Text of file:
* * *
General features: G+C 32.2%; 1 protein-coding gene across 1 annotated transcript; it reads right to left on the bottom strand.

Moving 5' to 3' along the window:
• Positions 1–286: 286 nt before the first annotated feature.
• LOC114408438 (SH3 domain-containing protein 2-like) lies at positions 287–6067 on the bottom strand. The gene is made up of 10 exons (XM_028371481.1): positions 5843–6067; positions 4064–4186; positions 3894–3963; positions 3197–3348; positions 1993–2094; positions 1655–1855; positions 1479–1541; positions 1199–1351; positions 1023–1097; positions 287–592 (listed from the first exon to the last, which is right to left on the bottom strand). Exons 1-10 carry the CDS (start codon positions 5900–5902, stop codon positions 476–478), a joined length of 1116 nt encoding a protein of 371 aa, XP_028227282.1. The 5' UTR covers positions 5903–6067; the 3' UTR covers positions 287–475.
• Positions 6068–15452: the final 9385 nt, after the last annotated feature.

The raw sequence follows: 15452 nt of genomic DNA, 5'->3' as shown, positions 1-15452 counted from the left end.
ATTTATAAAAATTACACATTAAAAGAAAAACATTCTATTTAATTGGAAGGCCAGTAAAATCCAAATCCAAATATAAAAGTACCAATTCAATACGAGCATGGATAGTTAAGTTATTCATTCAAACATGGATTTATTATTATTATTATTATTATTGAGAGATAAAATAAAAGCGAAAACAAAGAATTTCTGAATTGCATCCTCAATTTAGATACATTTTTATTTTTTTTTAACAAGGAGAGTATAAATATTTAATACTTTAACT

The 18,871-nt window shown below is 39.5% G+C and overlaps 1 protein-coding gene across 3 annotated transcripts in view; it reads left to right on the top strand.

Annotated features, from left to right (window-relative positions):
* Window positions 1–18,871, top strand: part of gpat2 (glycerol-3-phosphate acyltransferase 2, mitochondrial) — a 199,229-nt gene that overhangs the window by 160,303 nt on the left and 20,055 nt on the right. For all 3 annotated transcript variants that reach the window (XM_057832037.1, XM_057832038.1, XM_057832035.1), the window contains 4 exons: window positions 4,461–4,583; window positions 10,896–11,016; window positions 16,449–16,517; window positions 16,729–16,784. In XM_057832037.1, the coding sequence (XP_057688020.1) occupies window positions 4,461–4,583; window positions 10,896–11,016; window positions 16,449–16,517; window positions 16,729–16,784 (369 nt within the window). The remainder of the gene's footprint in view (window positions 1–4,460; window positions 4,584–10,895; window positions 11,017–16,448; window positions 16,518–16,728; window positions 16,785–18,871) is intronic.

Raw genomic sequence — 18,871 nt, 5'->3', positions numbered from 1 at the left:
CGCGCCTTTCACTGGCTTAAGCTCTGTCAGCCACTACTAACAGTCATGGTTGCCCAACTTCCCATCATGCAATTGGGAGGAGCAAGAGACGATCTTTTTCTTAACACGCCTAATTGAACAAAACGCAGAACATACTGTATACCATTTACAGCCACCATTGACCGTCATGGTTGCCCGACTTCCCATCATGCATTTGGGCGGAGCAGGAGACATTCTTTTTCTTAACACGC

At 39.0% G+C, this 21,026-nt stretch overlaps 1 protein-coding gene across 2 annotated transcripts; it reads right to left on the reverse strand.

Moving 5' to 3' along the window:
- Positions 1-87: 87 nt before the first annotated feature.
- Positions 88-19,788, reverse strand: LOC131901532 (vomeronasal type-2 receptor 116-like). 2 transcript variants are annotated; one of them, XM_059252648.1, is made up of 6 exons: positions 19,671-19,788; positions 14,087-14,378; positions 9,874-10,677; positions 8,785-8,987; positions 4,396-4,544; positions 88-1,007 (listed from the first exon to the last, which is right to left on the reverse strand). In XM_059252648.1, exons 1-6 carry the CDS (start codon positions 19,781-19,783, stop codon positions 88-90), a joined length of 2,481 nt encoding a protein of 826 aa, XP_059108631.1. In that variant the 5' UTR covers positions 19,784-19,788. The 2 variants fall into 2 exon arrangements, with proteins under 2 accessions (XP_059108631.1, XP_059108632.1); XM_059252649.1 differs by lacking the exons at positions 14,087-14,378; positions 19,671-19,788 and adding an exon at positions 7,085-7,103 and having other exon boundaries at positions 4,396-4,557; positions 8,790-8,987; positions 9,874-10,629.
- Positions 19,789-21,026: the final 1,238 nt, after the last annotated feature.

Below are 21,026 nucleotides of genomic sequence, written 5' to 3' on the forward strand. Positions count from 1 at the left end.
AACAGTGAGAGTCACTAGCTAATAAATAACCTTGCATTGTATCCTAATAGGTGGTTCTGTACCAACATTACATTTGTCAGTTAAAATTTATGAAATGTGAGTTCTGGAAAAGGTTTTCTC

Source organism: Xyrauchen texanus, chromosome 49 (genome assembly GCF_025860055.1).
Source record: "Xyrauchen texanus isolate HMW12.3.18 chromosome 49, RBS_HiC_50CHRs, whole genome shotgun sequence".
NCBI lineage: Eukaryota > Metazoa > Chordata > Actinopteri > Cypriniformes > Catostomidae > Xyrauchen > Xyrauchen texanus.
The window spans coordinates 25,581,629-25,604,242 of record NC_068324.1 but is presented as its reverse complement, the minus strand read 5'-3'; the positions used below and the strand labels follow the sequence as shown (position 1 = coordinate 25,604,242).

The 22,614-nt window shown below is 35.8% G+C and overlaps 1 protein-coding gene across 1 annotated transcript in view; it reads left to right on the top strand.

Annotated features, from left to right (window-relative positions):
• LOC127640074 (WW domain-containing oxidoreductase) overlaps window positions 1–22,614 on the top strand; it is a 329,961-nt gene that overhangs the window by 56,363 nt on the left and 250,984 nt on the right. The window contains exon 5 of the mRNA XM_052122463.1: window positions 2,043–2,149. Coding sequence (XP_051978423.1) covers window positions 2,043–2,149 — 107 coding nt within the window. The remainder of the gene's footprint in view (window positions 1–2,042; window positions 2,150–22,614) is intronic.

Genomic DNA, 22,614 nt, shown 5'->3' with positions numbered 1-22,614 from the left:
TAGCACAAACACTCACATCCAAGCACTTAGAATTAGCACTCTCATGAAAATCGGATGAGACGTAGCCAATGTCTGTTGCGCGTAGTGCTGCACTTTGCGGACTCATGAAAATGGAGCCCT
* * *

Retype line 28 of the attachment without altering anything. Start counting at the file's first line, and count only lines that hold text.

TAGCACAAACACTCACATCCAAGCACTTAGAATTAGCACTCTCATGAAAATCGGATGAGACGTAGCCAATGTCTGTTGCGCGTAGTGCTGCACTTTGCGGACTCATGAAAATGGAGCCCT